In January-February 1969, the novel Seventeen Moments of Spring by Semyonov, a sequel to No Password Required was serialized in Pravda and was published as a book later in 1969.[1] The novel was set in Berlin in March-May 1945 as the Red Army advanced onto to Berlin, causing the Nazis to become more desperate while Isayev who has gone undercover in Berlin under the alias Max Otto von Stierlitz to maneuver to defeat their plans.[6] Impressed by the favorable public response to Seventeen Moments of Spring, Andropov pressed to have book adopted as a television mini-series, which was filmed in 1971-72.[7] Seventeen Moments of Spring was one of the most expensive Soviet television productions ever filmed, being shot on a lavish scale that was unusual for Soviet television and all of the leading parts were played by famous and well respected actors, which certainly contributed to its appeal.[8] The mini-series caused much protest by the Red Army, who complained that the series gave the impression that it was the NKVD that won the Great Patriotic War as the war with Germany is known in the Soviet Union, causing the director Tatyana Lioznova to be ordered to add in new scenes showing the Red Army advancing and taking Berlin, which added another year to its production, causing the mini-series to debut in 1973 instead of 1972 as planned.[6] To save money and to give a sense of authenticity, the battle scenes Lioznova added were mostly stock footage from the war.[6] The mini-series Seventeen Moments of Spring was another enormous hit in 1973, attracting an average of 30-40 million viewers per night and turned the Isayev character into a cultural phenomena in the Soviet Union.[6]

Character[edit]

In Seventeen Moments of Spring, Stierlitz is the cover name for a Soviet super-spy Colonel Maxim Maximovich Isaуev (Макси́м Макси́мович Иса́ев), whose real name is Vsevolod Vladimirovich Vladimirov (Все́волод Влади́мирович Владимиров).[9]

Stierlitz takes a key role in SS Reich Main Security Office in Berlin during World War II, infiltrating Ausland-SD (foreign intelligence) headed by Walter Schellenberg. Working deep undercover, Stierlitz tries to collect intelligence about the Germans' war plans and communicate it to Moscow. He receives instructions from Moscow on how to proceed, on one occasion traveling to Switzerland on a secret mission.[10] He diverts the German nuclear "Vengeance Weapon" research program into a fruitless dead-end, thwarts separate peace talks between Nazi Germany, the United Kingdom and the United States, engages in intellectual games with members of the Nazi high command and sacrifices his own happiness for the good of his motherland. Despite being racked with desire to return home to his wife he subordinates his feelings to his duty, thus embodying an idealised Soviet vision of patriotism.[11]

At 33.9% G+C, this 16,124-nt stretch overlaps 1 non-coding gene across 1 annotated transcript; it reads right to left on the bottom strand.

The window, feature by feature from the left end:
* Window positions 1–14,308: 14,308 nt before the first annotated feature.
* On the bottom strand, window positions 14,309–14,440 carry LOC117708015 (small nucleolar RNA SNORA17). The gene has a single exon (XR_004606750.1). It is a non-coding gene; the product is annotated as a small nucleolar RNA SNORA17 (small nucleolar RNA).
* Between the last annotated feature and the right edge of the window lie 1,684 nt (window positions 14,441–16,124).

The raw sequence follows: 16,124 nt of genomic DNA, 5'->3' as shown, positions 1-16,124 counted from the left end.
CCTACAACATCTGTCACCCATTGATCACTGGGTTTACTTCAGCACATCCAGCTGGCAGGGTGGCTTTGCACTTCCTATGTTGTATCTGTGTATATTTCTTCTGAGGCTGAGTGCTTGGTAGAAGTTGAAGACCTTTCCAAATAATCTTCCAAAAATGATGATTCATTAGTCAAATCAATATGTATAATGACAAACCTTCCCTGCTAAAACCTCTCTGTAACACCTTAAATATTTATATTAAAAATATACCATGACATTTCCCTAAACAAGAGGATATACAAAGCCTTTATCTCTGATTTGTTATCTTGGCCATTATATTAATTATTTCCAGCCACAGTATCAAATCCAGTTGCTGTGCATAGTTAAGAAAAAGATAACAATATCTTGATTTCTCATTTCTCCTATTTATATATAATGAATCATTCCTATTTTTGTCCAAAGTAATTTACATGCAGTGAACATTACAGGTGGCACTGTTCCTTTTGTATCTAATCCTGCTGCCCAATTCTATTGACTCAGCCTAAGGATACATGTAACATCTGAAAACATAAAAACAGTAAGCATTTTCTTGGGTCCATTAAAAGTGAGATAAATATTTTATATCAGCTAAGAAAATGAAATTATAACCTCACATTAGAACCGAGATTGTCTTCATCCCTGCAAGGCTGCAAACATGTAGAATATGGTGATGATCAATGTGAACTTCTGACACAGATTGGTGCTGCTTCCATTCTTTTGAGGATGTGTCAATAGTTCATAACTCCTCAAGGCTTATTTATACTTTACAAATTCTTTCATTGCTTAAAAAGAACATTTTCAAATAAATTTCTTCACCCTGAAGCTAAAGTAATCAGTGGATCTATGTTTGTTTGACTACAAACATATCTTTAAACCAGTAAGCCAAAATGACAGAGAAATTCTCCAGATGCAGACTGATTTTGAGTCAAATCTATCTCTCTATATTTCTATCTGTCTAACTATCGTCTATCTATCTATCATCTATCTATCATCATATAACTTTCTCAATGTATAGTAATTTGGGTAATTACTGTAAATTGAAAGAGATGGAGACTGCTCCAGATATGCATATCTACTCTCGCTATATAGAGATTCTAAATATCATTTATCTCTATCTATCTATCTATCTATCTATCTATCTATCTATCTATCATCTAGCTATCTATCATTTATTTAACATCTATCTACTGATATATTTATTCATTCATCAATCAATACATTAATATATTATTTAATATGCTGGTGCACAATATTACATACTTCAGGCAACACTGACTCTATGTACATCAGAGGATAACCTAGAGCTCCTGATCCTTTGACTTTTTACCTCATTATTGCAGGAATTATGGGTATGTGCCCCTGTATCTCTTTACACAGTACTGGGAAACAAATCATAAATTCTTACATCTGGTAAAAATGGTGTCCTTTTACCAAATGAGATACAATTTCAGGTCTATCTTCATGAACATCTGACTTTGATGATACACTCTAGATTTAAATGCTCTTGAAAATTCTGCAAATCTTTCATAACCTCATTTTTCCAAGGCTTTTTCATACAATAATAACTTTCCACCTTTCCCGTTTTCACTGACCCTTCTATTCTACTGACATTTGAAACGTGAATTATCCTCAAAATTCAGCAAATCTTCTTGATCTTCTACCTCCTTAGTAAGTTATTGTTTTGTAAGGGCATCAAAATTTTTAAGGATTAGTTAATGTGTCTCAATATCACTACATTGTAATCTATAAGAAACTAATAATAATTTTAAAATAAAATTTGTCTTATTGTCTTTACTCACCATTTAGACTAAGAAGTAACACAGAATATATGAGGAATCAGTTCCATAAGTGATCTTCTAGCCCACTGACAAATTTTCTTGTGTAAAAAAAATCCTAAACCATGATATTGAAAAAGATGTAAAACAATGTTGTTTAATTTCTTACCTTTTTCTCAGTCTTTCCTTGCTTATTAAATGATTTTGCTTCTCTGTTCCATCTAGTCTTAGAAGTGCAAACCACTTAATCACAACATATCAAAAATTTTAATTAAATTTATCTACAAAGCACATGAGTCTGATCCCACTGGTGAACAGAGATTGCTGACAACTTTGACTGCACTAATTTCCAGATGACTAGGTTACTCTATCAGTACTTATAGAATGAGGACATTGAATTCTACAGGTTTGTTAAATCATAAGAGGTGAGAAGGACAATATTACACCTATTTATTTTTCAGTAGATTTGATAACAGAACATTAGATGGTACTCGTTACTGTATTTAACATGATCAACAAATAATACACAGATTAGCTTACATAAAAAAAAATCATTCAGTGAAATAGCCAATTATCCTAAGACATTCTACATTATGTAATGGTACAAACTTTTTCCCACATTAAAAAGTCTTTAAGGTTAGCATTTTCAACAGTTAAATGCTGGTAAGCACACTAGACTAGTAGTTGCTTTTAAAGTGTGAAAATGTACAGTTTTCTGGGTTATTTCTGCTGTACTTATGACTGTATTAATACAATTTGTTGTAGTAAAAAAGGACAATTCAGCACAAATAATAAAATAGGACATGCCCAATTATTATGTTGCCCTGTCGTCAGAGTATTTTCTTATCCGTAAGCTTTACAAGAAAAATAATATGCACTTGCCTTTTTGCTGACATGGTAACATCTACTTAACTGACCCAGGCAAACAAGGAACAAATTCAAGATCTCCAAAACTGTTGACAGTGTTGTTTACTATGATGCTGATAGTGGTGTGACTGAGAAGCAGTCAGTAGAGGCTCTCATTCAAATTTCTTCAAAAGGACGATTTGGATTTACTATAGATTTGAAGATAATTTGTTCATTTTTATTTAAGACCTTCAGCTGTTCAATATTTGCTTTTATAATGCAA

Stierlitz is quite an opposite of the action-oriented James Bond; most of the time he gains his knowledge without any Bond-style stunts and gadgets, while in the film adaptation of the stories the action is presented through a narrative voice-over by Yefim Kopelyan.[12] He is presented in a deeply patriotic but non-ideological light, fighting to defend the Soviet motherland against external enemies rather than just defending the Communist government against its ideological opponents.[13] Stierlitiz engages in a lengthy "battle of the wits" with the Nazi leaders, especially his nemesis the Gestapo chief Heinrich Müller who knows that there is a Soviet spy in Berlin and gradually closes in on Stierlitz.[6] Much of the dramatic tension in both the book and the mini-series comes from the way that Müller, who is portrayed here as a relentless Javert-like figure moves irrevocably towards the conclusion that Stierlitz is the mole, who in turn knows he can only delay the inevitable, but chooses to stay on as long as possible to sabotage the German war effort as much as he can.[6] In what appeared to be a joke on the part of the mini-series's producers, the part of Müller was played by the Jewish actor Leonid Bronevoy.[14] Unlike the real Müller, a very ambitious and rather crude career policeman whose only interest was power, Bronevoy portrayed Müller as having a certain suave charm whose conversations with Stierlitz, which however pleasant on the surface, were really attempts to probe who he really is.[14] Using the real life Operation Sunrise as its inspiration, both the novel and mini-series depicted Allen Dulles, the chief of the American OSS operations for Central Europe engaging in peace talks in Switzerland with Karl Wolff, the Higher SS Police Chief of Italy, which was historically correct; however the picture of the United States seeking an alliance with Nazi Germany against the Soviet Union was not.[6] The picture of Operation Sunrise as an attempt to form an American-German alliance was widely accepted in the Soviet Union and Harrison Salisbury, the Moscow correspondent of The New York Times, found himself in 1973-74 being regularly criticized by ordinary Soviet citizens who fumed at the alleged American perfidy against the Soviet Union during the Dulles-Wolff talks.[6] However, there is a kernel of truth to the version of the Dulles-Wolff talks offered in Seventeen Moments of Spring in that the Soviets were not informed of Operation Sunrise at first, and expressed much suspicion of Operation Sunrise when they did learn of the talks, believing that Dulles was engaged in something underhanded against them.